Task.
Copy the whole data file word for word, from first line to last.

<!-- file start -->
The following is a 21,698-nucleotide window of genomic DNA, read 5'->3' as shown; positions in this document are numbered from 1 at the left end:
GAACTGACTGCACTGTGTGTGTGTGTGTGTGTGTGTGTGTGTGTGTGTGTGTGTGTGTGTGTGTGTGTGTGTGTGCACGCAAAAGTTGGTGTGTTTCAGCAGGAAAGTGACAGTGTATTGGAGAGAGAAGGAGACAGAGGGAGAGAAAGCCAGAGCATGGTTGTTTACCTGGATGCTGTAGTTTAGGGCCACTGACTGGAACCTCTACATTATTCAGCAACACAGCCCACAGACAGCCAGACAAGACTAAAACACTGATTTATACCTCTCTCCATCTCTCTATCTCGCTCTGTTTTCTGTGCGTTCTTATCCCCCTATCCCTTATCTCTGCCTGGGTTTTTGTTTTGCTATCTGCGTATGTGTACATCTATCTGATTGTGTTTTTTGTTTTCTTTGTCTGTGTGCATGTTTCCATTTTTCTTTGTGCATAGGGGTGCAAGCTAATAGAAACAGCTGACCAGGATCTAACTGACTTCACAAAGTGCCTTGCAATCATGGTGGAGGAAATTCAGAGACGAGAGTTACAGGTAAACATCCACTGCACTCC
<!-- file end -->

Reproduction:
The following is a 21,698-nucleotide window of genomic DNA, read 5'->3' as shown; positions in this document are numbered from 1 at the left end:
GAACTGACTGCACTGTGTGTGTGTGTGTGTGTGTGTGTGTGTGTGTGTGTGTGTGTGTGTGTGTGTGTGTGTGTGCACGCAAAAGTTGGTGTGTTTCAGCAGGAAAGTGACAGTGTATTGGAGAGAGAAGGAGACAGAGGGAGAGAAAGCCAGAGCATGGTTGTTTACCTGGATGCTGTAGTTTAGGGCCACTGACTGGAACCTCTACATTATTCAGCAACACAGCCCACAGACAGCCAGACAAGACTAAAACACTGATTTATACCTCTCTCCATCTCTCTATCTCGCTCTGTTTTCTGTGCGTTCTTATCCCCCTATCCCTTATCTCTGCCTGGGTTTTTGTTTTGCTATCTGCGTATGTGTACATCTATCTGATTGTGTTTTTTGTTTTCTTTGTCTGTGTGCATGTTTCCATTTTTCTTTGTGCATAGGGGTGCAAGCTAATAGAAACAGCTGACCAGGATCTAACTGACTTCACAAAGTGCCTTGCAATCATGGTGGAGGAAATTCAGAGACGAGAGTTACAGGTAAACATCCACTGCACTCC